house capacity to train on the AIT and other software.



Recommendations   We recommend that your office ensure that the BMHA:

                  1A.    Perform a full evaluation of its computer hardware,
                         software, and programming needs; and implement
                         a comprehensive management information system
                         that meets the needs of the BMHA.

                  1B.    Evaluate and train personnel to ensure that they
                         have the necessary skills to use and maintain a
                         reliable management information system.




                           Page 5                                  96-NY-201-1002
Finding 1




                 (THIS PAGE LEFT BLANK INTENTIONALLY)




96-NY-201-1002                   Page 6
                                                                                       Finding 2




      The BMHA Needs to Ensure That Its
     Maintenance Operations are Efficient and
                  Economical
The maintenance operations at the BMHA are not being carried out in a manner that adequately
promotes efficiency and economy. This is occurring because the BMHA's maintenance
operations lack: (a) a reliable and effective maintenance information system that accounts for
work performed by the maintenance staff; (b) performance standards and productivity levels for
its maintenance employees; and (c) adequate management oversight. Consequently, we found
strong indications which show that staff resources are not properly accounted for nor fully
utilized.



                                    The National Housing Act of 1937, as amended, requires
 Criteria
                                    each authority to establish sound management practices in
                                    the operations of its projects, including the formulation and
                                    implementation of satisfactory project maintenance
                                    standards. In addition, Section 201 of the ACC requires
                                    that the local authority at all times operate each project for
                                    the purpose of providing safe and sanitary dwellings in such
                                    a manner as to promote efficiency and economy.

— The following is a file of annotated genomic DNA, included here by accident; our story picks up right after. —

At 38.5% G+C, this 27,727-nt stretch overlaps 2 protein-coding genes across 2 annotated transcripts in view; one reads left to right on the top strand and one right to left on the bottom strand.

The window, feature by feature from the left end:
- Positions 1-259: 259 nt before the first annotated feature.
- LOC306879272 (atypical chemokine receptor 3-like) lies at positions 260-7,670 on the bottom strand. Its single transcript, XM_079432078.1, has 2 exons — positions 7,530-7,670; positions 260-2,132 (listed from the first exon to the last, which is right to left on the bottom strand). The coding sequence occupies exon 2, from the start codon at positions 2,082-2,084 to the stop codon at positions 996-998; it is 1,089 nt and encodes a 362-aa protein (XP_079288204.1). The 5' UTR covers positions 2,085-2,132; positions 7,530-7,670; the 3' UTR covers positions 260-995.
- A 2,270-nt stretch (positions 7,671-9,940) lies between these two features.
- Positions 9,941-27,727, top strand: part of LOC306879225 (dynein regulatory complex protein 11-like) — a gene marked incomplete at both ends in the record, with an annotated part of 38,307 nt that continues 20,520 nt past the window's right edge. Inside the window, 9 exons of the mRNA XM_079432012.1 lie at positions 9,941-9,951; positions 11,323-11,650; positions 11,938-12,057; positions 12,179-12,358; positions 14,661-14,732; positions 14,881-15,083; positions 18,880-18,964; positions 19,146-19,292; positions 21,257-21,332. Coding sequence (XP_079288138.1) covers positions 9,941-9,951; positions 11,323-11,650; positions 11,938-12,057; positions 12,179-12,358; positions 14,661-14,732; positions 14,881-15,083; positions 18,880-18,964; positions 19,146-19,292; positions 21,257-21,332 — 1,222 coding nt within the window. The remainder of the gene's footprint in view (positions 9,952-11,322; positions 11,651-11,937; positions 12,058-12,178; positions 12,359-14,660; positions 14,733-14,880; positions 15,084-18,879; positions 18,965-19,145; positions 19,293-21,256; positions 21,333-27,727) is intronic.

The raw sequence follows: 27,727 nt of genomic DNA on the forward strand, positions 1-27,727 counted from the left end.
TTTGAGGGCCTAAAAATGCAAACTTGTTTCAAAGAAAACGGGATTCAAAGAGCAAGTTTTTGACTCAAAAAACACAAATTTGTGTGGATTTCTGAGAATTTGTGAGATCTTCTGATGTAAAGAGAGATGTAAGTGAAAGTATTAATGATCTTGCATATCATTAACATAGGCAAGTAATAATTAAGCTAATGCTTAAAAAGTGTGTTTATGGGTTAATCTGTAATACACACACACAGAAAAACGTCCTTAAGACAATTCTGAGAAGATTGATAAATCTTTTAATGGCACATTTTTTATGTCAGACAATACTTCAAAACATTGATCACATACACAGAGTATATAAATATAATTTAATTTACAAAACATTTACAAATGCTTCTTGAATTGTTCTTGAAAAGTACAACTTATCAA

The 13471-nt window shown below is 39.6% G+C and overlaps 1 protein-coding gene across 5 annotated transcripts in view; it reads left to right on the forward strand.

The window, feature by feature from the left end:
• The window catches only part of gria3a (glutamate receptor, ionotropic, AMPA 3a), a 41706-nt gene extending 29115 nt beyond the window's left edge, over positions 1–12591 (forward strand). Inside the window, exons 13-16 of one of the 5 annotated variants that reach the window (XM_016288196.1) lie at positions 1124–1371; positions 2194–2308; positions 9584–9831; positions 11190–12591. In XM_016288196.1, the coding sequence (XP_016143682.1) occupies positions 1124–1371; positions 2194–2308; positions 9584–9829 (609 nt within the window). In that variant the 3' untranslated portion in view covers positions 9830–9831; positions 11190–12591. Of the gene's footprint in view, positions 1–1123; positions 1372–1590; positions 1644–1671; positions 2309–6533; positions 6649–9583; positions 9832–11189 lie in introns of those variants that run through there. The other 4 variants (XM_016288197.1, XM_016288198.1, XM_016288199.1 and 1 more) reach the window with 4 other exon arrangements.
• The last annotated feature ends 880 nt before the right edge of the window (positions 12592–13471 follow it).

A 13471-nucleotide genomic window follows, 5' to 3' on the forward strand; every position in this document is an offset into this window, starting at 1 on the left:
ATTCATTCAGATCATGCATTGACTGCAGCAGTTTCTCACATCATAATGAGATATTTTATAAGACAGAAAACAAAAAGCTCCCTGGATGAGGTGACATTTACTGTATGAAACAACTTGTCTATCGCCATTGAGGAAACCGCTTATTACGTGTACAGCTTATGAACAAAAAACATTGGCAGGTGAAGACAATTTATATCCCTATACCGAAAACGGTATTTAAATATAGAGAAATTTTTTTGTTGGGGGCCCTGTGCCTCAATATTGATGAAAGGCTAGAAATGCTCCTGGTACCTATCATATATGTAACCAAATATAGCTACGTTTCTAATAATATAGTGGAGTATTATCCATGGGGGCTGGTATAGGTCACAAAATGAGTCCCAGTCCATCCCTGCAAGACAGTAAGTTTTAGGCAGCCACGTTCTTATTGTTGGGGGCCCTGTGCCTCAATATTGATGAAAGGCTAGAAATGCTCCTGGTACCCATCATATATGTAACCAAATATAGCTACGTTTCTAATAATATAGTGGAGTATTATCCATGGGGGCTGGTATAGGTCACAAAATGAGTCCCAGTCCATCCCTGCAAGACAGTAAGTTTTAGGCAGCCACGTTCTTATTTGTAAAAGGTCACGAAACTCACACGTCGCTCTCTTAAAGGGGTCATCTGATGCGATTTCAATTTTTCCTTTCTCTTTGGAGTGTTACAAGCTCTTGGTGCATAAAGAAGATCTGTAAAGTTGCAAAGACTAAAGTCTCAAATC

a) Maintenance information system is not reliable
 The Accuracy and
                                    To evaluate the reliability of BMHA's maintenance
 reliability of the work
                                    information system, we obtained data for the two week
 order database is
                                    period ended July 30, 1994, which consisted of 11,179
 questionable
                                    work order records. Those records disclosed significant
                                    problems with the BMHA's computerized work order
                                    system. First, from the sample of 11,179 records, we
                                    determined that 7,002 of the records reflected either
                                    employee numbers that do not exist or data unrelated to
                                    work performed by the maintenance staff. Also, the system
                                    generated information concerning time and cost that was
                                    not consistent with the data on individual work order
                                    records. BMHA maintenance personnel were unable to
                                    explain how the information got into the system or why the
                                    data did not agree with the individual records. Thus, the



                                             Page 7                                  96-NY-201-1002
Finding 2



                            accuracy and reliability of the work order database is
                            questionable.

                            We were informed that the work order database system
 Inquiries are very
                            generated more than 500,000 records in just over two years
 difficult and time
                            of operation. The large number of records can be partly
 consuming
                            attributed to records that do not represent actual work
                            performed. Moreover, we found that a lot of the records
                            pertain to work orders that were not related to maintenance
                            assignments. They included work orders for material
                            ordered for the inventory, inspections, and maintenance of
                            the general grounds. Since the system has to examine all
                            available records to find requested data, it is difficult and
                            very time consuming to perform inquiries.

                            b) Maintenance performance standards and productivity
                               levels have not been established

                            The BMHA lacks performance standards to measure the